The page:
Sergio Navaretta’s answer: “Piccione, the film’s writer, based those moments on real research done on sensory stimulation through the most powerful sense: auditory, taste, and touch. Again, this research was done in partnership with the Alzheimer’s Society of Toronto (Ontario/Canada) and Baycrest Hospital. The weaving of various cultures was a true extension of who we are as Canadians, having grown up as first generation children of immigrants in a very multicultural society. Ultimately, the universal truth between the film’s characters, whether Cuban or Afghan, is that they feel marginalized and isolated to some extent, and they turn to music and each other for comfort.”
“It was satisfying to do a deep dive into two cultures that have rich cultures and histories. We spent many months with our Afghan consultants for example, and with the legendary actress Shohreh Aghdashloo. I will never forget those dinners where we talked about life, politics and religion. What I love most about these experiences is being able to reaffirm the truth that underneath our so-called differences, there are many more similarities between cultures. It is wonderful to have an opportunity to shine light on communities that are often misrepresented in the media.”
Q: I love the way the film ended with the music and Luis’s performance. Is this possible for someone with Alzheimer’s to actually recuperate to do something of this sort, or can anyone really know?
Sergio Navaretta’s answer: “Yes, I witnessed it firsthand. I was invited to see a Spirit of the West concert, and John, the lead singer, had dementia. The event was in support of Alzheimer’s research, and I saw him come to life on stage. As soon as the audience cheered and he heard those familiar tunes, he lit up. The music and the experience somehow connected to a deeper part of him that not even a debilitating disease like Alzheimer’s could dampen. It was a deeply moving experience and I will never forget it. Obviously, everyone is different, and there are so many types of dementia that everyone responds uniquely. It also depends how far the disease has progressed.”
Q: I noted that Luis’s realty seemed to be different than the true reality (of the movie). Is this something that seems to happen sometimes with Alzheimer’s patients that they seem to have a different take on what has happened in their lives?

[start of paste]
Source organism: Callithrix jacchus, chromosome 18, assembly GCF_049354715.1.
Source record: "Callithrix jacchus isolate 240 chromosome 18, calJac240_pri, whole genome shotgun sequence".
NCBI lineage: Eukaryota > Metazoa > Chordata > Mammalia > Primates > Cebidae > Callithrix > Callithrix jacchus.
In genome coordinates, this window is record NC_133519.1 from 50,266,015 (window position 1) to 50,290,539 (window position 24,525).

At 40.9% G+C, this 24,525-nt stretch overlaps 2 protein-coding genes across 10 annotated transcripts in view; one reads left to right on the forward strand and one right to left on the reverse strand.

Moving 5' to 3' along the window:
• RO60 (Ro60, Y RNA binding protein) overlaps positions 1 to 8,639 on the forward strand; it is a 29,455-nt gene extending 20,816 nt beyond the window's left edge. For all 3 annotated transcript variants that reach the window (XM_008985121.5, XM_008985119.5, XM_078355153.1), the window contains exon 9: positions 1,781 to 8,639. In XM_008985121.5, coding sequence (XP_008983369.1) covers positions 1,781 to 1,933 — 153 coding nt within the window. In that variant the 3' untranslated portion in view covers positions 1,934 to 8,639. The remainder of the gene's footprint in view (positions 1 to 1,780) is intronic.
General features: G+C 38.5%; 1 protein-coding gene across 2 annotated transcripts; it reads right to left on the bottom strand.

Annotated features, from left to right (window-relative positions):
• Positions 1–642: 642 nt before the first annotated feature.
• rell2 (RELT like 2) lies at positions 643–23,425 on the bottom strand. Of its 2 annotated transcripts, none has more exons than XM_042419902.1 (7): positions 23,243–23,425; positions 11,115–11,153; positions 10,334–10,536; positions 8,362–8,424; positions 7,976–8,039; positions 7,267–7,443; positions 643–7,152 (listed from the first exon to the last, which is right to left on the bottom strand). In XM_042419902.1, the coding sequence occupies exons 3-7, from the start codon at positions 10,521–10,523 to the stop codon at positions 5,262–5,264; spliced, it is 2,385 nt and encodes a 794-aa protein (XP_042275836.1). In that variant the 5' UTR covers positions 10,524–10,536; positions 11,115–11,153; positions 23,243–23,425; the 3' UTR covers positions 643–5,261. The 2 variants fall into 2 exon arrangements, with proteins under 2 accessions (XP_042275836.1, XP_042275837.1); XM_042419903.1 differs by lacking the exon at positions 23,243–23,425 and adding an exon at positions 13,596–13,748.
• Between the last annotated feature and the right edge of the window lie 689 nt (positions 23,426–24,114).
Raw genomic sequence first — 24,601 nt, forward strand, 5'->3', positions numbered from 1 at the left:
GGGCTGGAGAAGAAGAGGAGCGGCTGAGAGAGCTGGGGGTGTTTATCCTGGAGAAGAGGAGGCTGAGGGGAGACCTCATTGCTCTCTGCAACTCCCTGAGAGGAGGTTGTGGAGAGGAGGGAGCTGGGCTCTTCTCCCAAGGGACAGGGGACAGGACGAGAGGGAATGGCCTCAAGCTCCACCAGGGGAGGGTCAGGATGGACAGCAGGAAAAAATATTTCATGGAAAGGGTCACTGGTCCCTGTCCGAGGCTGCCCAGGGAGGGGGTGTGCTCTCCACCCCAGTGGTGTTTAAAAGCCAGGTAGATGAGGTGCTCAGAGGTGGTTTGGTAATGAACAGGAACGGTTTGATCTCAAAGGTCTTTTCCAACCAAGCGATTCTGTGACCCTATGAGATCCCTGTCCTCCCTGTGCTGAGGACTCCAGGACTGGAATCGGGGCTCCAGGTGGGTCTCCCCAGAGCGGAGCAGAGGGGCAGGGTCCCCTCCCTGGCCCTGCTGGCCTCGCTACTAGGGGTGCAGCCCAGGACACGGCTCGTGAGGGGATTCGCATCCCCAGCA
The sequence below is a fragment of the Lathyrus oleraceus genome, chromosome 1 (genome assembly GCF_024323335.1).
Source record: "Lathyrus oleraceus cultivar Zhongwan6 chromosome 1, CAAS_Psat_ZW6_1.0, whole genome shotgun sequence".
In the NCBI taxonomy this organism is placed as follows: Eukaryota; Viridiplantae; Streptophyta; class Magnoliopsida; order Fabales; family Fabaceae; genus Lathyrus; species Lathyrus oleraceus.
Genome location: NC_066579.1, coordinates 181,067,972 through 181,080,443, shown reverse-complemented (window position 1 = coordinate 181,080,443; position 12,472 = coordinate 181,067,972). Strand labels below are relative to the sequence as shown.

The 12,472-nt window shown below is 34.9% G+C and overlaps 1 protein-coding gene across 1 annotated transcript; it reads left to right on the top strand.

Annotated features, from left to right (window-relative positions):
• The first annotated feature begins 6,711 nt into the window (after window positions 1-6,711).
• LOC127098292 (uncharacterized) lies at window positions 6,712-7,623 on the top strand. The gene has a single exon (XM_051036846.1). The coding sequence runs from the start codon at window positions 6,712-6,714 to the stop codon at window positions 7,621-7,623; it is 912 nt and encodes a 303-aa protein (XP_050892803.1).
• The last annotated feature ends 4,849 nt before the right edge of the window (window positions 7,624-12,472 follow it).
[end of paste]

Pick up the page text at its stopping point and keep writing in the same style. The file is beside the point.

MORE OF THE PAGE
Sergio Navaretta’s answer: “Yes, based on our research there are definitely instances when the lines between memory and fantasy get blurred – but that is also true for people without dementia. If two people recall the same incident or memory, they will likely recall it very differently. So, in storytelling, I like to challenge the idea of objective reality. Just because we can touch and feel things, it doesn’t make those experiences any more real to our brains than the experiences of a person with schizophrenia who is living out something in his or her mind, for example. If someone vividly imagines being chased by a tiger, that person’s body response will chemically be the same as if he or she were actually being chased by a tiger. The point is that the mind is extremely complex and I imagine that one day our current idea of reality will be obsolete.”
Madison Tobin who provided me with the PR information for “The Cuban” shared that VOD’s release date will be October 6, 2020. “It will be available on the following platforms – Apple TV, Amazon, Fandango Now, Vudu, Google Play, Vimeo, and cable platforms including Comcast, Charter, Spectrum, Cox, Direct TV, Dish, Verizon, Mediacom and Frontier.”
If you enjoyed this article, you might also enjoy reading my article about Canton Mississippi where a few movies were filmed!